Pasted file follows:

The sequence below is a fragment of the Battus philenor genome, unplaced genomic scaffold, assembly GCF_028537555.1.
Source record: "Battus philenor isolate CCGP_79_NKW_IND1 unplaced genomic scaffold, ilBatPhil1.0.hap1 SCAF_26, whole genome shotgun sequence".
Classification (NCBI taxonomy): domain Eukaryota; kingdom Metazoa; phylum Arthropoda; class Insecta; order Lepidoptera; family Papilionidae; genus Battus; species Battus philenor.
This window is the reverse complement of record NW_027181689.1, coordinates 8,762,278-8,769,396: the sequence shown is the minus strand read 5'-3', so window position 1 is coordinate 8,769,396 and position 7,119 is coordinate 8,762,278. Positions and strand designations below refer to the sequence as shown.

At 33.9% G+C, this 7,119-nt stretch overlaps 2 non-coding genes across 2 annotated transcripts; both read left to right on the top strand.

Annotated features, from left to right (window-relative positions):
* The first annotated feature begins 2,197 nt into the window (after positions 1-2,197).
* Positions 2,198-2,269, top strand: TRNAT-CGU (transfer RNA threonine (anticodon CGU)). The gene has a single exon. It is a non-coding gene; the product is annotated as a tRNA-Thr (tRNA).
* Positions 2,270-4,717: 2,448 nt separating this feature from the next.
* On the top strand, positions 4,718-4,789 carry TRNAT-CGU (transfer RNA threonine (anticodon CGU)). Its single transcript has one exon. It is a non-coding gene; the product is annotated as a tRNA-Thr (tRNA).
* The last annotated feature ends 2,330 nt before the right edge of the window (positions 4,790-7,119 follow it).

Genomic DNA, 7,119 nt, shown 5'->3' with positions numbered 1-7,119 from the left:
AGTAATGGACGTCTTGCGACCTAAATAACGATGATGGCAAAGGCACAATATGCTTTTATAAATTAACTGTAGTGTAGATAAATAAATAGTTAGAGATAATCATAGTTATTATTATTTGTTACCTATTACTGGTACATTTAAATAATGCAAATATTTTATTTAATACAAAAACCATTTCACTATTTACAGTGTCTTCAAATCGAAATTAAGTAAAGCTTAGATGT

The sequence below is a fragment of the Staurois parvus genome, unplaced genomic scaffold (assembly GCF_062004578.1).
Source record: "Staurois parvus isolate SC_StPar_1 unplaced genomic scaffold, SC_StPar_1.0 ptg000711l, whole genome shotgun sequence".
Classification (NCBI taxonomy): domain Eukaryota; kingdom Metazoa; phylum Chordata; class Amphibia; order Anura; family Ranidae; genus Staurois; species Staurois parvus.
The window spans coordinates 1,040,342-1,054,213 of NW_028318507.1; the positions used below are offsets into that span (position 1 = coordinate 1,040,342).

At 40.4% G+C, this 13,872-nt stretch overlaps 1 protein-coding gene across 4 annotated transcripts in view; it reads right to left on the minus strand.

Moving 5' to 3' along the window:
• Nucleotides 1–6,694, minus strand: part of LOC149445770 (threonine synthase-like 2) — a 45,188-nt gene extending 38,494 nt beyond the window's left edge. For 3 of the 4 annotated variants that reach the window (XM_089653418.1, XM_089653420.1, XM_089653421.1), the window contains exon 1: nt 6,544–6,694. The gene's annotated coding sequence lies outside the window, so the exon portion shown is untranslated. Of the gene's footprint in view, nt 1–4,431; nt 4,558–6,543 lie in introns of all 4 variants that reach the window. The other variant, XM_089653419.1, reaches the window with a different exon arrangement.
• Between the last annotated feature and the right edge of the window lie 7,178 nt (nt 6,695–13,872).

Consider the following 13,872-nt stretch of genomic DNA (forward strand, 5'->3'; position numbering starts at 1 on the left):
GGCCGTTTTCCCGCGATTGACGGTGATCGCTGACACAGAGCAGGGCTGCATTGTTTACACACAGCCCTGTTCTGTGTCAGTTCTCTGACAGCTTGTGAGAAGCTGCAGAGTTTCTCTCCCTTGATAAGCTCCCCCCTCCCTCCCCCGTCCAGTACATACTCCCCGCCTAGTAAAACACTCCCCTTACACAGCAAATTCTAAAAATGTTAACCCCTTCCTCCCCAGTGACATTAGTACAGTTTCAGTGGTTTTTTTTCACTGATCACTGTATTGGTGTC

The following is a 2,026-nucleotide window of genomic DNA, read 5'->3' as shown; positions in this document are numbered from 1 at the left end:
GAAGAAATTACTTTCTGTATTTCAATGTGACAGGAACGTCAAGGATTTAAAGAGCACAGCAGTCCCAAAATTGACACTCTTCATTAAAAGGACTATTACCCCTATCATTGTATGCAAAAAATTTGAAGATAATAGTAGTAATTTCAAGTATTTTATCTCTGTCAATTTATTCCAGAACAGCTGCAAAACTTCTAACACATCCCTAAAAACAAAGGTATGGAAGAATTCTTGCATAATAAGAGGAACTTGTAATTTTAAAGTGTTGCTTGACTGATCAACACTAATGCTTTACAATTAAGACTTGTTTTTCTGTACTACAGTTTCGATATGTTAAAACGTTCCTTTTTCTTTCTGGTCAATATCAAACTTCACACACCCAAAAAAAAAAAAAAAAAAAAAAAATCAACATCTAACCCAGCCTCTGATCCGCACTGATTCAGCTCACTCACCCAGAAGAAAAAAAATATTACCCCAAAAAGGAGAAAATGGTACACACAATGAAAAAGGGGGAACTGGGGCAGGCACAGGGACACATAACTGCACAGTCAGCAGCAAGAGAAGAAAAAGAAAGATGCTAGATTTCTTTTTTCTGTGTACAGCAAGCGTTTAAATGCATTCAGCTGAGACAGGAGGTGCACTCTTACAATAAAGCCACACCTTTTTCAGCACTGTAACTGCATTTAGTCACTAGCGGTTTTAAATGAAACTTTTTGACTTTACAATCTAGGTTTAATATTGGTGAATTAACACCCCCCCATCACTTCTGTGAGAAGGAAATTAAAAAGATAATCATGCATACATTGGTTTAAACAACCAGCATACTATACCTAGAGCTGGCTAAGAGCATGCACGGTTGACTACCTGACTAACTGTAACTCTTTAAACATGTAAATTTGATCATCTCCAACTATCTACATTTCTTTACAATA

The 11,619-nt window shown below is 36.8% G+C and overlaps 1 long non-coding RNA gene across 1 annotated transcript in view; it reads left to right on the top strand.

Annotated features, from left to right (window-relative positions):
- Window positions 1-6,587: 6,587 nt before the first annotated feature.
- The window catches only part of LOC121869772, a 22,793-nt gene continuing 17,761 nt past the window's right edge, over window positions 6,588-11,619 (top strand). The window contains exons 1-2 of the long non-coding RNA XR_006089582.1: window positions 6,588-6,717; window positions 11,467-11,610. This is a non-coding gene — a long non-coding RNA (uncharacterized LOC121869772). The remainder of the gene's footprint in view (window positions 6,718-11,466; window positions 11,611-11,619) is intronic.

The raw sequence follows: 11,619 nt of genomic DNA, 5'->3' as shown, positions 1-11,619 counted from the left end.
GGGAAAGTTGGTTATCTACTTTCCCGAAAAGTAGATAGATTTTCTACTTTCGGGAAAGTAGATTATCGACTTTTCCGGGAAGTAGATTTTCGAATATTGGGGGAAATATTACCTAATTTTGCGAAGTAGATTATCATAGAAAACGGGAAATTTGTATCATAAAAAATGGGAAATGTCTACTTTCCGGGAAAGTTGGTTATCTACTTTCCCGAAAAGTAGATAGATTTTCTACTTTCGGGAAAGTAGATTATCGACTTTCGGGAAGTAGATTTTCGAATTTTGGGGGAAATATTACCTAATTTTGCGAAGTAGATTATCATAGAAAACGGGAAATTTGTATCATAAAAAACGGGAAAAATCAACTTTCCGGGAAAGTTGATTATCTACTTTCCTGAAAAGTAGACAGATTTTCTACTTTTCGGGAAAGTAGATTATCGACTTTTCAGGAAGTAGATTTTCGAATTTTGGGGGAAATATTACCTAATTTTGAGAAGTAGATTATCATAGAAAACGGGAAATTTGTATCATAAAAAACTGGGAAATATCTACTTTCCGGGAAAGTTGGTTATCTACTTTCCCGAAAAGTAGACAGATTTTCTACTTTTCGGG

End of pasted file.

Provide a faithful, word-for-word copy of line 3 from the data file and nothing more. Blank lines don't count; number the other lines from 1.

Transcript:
Classification (NCBI taxonomy): domain Eukaryota; kingdom Metazoa; phylum Arthropoda; class Insecta; order Lepidoptera; family Papilionidae; genus Battus; species Battus philenor.